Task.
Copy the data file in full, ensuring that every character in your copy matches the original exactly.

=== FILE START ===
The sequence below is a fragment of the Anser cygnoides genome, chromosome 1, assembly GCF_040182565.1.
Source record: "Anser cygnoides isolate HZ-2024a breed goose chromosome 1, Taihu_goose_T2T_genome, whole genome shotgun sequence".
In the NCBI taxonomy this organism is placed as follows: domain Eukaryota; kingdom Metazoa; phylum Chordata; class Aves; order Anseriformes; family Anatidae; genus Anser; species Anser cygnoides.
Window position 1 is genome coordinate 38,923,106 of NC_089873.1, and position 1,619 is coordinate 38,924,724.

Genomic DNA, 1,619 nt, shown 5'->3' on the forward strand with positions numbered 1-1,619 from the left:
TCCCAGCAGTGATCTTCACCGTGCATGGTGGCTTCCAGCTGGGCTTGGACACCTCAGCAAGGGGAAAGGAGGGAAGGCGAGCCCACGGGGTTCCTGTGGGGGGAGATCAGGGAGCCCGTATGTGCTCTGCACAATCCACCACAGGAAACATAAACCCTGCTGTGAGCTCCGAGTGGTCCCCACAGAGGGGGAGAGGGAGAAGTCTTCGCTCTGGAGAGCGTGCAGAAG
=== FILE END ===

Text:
The sequence below is a fragment of the Anser cygnoides genome, chromosome 1, assembly GCF_040182565.1.
Source record: "Anser cygnoides isolate HZ-2024a breed goose chromosome 1, Taihu_goose_T2T_genome, whole genome shotgun sequence".
In the NCBI taxonomy this organism is placed as follows: domain Eukaryota; kingdom Metazoa; phylum Chordata; class Aves; order Anseriformes; family Anatidae; genus Anser; species Anser cygnoides.
Window position 1 is genome coordinate 38,923,106 of NC_089873.1, and position 1,619 is coordinate 38,924,724.

Genomic DNA, 1,619 nt, shown 5'->3' on the forward strand with positions numbered 1-1,619 from the left:
TCCCAGCAGTGATCTTCACCGTGCATGGTGGCTTCCAGCTGGGCTTGGACACCTCAGCAAGGGGAAAGGAGGGAAGGCGAGCCCACGGGGTTCCTGTGGGGGGAGATCAGGGAGCCCGTATGTGCTCTGCACAATCCACCACAGGAAACATAAACCCTGCTGTGAGCTCCGAGTGGTCCCCACAGAGGGGGAGAGGGAGAAGTCTTCGCTCTGGAGAGCGTGCAGAAG